Lost in white space
White space! A fresh, blank page to write on! Isn't it great? Well, no. It isn't. It's the absence of good things on a page. It's loathed by authors and journalists everywhere. It sucks words. It eats articles. It produces shoddy pieces of work cobbled together at the last minute on suspect topics such as, to pluck a random example from the ether, why white space is a bad thing. Art critics disagree. (They would.) To them, it's an exciting and innovative use of a canvas. It challenges the essential objectification of the experience of engaging in a mutual discourse framework with the artist's work, whilst at the same time retaining the metaphysical and inescapable nature of the barrier between viewer and viewed. It delineates, and at the same time, demolishes societal concepts of the quintessential nature of art and man's criteria for a dialogical frame of reference within his own creative contemporaenity. Let's take a moment to appreciate some grade-A white space: White, wasn't it? Spacious, too. I bet you can just feel the contemporaenity oozing off it. Let's not be too hard on the art critics. After all, they've made careers out of making words from nothing, while we poor writers reverse the process and let ideas fall right out of our brains and into the blank screen. Art critics' words are longer, too, and as we all know, that's the literary equivalent of having big boots. You just can't argue with a word like "confabulate". We can be as hard as we like on the white space, though. After all, it ate my article. And all my long words.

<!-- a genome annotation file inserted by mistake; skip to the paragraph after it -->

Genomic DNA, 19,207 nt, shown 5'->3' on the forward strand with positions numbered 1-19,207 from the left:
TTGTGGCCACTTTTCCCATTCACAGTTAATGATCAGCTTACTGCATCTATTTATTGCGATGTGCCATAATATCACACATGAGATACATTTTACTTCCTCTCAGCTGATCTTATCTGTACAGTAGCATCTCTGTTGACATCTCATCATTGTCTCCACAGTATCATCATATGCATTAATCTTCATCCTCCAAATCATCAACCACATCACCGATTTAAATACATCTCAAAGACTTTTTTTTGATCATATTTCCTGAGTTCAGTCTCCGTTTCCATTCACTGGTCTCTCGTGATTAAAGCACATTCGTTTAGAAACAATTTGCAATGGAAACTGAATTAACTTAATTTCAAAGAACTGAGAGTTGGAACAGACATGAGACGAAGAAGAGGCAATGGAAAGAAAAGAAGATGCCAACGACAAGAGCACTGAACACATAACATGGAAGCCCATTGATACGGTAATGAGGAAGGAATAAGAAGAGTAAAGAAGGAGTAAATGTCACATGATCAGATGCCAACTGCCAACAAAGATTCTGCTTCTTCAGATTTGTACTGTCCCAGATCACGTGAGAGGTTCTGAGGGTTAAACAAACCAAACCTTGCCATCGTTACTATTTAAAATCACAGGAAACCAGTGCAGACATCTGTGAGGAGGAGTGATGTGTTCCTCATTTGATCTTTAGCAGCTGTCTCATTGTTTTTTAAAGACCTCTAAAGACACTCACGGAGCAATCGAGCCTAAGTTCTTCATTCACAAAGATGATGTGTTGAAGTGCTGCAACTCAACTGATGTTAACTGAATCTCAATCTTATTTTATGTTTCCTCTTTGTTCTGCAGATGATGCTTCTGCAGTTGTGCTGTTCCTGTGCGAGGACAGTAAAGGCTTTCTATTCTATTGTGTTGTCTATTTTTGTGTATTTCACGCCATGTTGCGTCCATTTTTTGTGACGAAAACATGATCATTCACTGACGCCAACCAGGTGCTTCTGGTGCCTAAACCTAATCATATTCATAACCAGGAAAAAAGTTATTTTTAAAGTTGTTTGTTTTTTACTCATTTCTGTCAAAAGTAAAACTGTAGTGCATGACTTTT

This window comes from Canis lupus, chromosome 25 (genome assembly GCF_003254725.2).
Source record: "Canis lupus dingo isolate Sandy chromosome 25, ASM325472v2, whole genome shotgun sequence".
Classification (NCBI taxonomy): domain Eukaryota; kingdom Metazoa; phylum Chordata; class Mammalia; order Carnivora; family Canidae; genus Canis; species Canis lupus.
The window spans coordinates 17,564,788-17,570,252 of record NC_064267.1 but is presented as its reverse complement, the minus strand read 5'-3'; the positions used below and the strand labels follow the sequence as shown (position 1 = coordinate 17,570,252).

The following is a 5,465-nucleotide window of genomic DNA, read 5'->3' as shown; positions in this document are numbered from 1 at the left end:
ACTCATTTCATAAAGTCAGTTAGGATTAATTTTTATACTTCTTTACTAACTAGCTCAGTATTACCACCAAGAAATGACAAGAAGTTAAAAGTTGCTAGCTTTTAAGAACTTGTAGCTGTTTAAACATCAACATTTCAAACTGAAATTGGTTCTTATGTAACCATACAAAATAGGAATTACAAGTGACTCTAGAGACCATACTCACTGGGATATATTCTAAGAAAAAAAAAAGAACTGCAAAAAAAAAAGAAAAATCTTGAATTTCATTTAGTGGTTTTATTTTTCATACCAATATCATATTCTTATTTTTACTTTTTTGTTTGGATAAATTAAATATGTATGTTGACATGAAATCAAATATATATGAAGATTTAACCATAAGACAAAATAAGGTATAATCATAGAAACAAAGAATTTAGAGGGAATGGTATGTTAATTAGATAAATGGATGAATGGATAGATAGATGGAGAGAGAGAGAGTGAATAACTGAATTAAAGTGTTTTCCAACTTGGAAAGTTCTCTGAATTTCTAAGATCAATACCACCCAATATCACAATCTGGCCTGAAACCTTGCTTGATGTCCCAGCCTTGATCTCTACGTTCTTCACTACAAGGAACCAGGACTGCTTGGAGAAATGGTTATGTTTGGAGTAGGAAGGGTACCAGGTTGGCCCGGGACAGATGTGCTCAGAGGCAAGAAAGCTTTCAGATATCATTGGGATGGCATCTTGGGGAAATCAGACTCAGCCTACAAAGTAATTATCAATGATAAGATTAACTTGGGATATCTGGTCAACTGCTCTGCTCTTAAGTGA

What do you think, did we get it right? Comment here...
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